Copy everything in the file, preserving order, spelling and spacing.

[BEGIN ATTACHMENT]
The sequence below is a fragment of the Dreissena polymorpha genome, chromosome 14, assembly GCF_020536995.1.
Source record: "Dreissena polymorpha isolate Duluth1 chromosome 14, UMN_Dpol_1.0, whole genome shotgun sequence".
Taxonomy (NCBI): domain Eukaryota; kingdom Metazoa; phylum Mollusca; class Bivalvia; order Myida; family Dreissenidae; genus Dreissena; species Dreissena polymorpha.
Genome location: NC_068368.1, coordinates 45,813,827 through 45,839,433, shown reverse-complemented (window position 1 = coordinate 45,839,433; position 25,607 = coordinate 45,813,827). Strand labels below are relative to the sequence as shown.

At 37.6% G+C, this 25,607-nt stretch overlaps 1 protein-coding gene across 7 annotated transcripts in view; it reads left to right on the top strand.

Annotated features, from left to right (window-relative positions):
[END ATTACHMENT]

The sequence below is a fragment of the Dreissena polymorpha genome, chromosome 14, assembly GCF_020536995.1.
Source record: "Dreissena polymorpha isolate Duluth1 chromosome 14, UMN_Dpol_1.0, whole genome shotgun sequence".
Taxonomy (NCBI): domain Eukaryota; kingdom Metazoa; phylum Mollusca; class Bivalvia; order Myida; family Dreissenidae; genus Dreissena; species Dreissena polymorpha.
Genome location: NC_068368.1, coordinates 45,813,827 through 45,839,433, shown reverse-complemented (window position 1 = coordinate 45,839,433; position 25,607 = coordinate 45,813,827). Strand labels below are relative to the sequence as shown.

At 37.6% G+C, this 25,607-nt stretch overlaps 1 protein-coding gene across 7 annotated transcripts in view; it reads left to right on the top strand.

Annotated features, from left to right (window-relative positions):